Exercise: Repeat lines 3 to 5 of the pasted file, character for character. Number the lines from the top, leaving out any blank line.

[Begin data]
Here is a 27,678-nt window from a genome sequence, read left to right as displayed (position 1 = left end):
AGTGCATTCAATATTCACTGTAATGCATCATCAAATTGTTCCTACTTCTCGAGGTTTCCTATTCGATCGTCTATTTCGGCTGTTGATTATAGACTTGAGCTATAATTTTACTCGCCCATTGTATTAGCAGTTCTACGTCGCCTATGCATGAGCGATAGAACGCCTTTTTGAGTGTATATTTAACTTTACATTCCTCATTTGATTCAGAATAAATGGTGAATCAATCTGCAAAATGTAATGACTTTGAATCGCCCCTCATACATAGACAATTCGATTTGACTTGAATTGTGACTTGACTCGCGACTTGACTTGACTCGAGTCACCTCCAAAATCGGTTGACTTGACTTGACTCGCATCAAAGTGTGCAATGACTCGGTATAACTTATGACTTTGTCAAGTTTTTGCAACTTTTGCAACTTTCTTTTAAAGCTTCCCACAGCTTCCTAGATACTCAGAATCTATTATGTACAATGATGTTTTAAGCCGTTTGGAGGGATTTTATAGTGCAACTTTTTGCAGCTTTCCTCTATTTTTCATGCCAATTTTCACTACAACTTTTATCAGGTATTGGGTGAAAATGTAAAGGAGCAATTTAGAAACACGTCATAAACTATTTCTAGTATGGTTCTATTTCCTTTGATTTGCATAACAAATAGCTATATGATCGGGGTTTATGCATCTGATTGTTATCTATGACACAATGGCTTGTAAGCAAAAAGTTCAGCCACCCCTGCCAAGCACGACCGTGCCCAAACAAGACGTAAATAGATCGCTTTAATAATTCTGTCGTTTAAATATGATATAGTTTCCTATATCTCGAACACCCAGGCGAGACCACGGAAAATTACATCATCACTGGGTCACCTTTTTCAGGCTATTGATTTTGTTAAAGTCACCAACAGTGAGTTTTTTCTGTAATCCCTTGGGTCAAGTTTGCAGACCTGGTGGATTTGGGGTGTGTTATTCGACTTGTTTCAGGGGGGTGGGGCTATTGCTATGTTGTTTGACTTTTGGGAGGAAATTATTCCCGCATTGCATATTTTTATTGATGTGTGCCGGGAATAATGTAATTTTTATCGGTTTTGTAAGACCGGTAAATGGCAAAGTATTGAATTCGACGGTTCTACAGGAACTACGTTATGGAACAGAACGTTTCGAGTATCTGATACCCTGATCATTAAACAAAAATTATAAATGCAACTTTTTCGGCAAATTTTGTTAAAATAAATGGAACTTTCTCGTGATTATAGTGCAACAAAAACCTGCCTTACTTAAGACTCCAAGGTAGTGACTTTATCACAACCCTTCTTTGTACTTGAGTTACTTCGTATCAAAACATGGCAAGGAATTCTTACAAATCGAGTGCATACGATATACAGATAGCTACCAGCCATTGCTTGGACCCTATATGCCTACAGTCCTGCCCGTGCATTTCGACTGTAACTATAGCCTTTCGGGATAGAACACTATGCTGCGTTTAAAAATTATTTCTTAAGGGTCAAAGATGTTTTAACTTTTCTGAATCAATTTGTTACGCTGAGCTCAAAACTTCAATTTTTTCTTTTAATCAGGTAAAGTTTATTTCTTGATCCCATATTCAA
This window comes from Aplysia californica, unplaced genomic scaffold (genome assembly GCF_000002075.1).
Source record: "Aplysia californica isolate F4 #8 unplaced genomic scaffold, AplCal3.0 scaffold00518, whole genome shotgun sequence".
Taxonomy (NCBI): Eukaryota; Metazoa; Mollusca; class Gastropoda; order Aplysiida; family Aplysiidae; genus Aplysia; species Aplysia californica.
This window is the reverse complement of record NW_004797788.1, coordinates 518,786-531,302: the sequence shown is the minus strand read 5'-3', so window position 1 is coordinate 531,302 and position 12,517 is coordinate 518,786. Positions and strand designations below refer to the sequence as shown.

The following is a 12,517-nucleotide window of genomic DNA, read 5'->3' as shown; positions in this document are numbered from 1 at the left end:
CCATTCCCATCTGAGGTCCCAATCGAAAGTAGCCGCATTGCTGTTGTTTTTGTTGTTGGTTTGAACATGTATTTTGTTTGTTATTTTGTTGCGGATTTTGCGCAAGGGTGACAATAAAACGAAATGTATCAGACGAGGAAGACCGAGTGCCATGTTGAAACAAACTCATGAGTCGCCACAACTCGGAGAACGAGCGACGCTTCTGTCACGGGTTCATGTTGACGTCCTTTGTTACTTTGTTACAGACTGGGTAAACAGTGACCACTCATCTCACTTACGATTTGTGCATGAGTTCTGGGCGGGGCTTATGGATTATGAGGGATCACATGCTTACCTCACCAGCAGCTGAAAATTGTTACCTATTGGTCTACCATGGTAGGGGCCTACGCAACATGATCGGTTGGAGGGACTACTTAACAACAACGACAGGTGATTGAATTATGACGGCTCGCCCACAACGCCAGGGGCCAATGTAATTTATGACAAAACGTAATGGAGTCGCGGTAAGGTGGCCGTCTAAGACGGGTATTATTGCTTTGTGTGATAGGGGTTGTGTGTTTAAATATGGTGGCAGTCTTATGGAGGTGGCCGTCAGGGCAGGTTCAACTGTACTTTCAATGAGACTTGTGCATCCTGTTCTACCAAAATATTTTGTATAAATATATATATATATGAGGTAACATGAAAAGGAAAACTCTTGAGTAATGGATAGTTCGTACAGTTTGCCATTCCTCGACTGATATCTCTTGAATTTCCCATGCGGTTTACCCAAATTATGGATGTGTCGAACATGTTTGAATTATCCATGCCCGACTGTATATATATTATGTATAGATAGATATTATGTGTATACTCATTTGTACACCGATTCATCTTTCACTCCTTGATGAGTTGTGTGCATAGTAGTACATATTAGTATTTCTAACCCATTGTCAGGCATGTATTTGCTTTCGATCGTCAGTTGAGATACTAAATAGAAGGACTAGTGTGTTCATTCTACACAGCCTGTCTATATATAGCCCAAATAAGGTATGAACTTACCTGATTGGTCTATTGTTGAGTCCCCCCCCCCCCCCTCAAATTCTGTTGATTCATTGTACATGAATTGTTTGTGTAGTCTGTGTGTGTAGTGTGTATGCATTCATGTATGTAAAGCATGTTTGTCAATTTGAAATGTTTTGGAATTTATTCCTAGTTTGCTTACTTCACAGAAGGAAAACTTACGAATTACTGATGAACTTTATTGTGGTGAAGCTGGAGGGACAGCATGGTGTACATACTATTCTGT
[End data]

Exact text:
This window comes from Aplysia californica, unplaced genomic scaffold (genome assembly GCF_000002075.1).
Source record: "Aplysia californica isolate F4 #8 unplaced genomic scaffold, AplCal3.0 scaffold00518, whole genome shotgun sequence".
Taxonomy (NCBI): Eukaryota; Metazoa; Mollusca; class Gastropoda; order Aplysiida; family Aplysiidae; genus Aplysia; species Aplysia californica.